Green packaging must be approached with due care

Convenience is still king. If the consumer needs to work harder with their recycling, it’s an issue. Already there is a lack of coherency across local authorities. Much bioplastic packaging is not biodegradable and does not reduce waste.

“This is very difficult for consumers to understand. I have seen many products marketed as environmentally friendly without any scientific justification. This creates a new challenge. How can we clarify for consumers what is a truly sustainable choice?” says Suvi Haimi, co-founder of Sulapac, a Finnish company that produces innovative wood-based packaging. “We hope the authorities, especially the EU, will clarify for consumers what these choices are.”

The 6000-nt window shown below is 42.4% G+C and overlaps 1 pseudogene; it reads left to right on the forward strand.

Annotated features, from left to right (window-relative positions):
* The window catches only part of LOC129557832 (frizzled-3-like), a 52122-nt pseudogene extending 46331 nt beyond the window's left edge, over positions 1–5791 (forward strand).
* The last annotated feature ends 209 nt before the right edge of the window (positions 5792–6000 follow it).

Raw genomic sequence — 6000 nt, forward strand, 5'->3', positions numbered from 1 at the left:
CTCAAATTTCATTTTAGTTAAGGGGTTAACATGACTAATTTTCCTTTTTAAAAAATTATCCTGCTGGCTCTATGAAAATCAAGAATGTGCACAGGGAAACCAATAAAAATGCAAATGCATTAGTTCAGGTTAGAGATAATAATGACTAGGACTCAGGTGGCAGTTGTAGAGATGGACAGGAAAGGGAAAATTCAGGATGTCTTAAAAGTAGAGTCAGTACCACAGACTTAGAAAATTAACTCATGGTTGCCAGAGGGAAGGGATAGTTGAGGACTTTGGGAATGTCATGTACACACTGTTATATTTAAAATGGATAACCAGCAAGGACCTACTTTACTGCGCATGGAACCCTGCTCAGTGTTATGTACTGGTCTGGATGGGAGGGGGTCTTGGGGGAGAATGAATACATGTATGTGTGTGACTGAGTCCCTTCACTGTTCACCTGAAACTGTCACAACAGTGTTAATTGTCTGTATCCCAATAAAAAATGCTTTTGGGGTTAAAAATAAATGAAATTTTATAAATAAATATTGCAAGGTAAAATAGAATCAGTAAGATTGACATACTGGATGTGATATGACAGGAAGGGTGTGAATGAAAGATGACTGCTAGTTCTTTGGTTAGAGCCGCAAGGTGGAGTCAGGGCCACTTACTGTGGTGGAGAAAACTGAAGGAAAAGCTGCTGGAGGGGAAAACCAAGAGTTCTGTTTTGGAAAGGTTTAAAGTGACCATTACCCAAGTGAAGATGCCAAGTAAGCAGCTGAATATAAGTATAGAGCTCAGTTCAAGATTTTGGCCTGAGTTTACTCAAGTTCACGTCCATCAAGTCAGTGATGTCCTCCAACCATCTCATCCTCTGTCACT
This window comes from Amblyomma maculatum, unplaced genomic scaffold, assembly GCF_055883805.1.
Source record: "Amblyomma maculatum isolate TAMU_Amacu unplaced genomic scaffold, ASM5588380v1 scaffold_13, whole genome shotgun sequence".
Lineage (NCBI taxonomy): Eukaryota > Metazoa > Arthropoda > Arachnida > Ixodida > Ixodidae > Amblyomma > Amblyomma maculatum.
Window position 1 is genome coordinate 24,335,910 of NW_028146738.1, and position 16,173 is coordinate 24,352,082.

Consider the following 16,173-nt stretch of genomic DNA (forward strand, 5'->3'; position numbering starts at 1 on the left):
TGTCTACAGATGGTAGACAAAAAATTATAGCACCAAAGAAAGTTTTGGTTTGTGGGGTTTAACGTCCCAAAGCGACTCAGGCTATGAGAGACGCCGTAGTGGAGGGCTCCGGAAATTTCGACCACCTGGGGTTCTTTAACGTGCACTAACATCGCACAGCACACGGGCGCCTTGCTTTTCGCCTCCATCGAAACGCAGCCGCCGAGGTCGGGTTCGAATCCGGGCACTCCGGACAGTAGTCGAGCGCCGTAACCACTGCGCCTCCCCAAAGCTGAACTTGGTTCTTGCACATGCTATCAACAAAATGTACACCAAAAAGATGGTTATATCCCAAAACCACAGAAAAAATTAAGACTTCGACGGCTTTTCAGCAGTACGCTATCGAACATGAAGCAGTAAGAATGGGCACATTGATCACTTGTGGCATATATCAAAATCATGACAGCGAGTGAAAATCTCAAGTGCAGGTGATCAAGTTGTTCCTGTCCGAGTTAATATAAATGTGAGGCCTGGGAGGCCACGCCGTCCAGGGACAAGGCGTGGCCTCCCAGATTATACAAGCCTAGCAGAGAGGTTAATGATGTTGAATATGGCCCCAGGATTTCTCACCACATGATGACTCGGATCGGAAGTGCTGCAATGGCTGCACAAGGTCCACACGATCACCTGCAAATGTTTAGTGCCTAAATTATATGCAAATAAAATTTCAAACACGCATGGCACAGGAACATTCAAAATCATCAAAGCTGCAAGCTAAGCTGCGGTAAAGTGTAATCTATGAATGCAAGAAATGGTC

The law of unintended consequences also looms large, if left solely to consumer-driven demand. Less packaging can mean more food waste and more carbon emissions in some cases. If packaging has no value, other than for compost, there’s a risk that consumers might care less about recycling. Bio-based packaging also takes up land to grow.

“With so much pressure to make changes, and as businesses join the race to ‘green’ their packaging, there is the risk of ill-informed decisions being taken. The industry must be encouraged to work together,” Clarity Environmental’s Mr Honcoop concludes.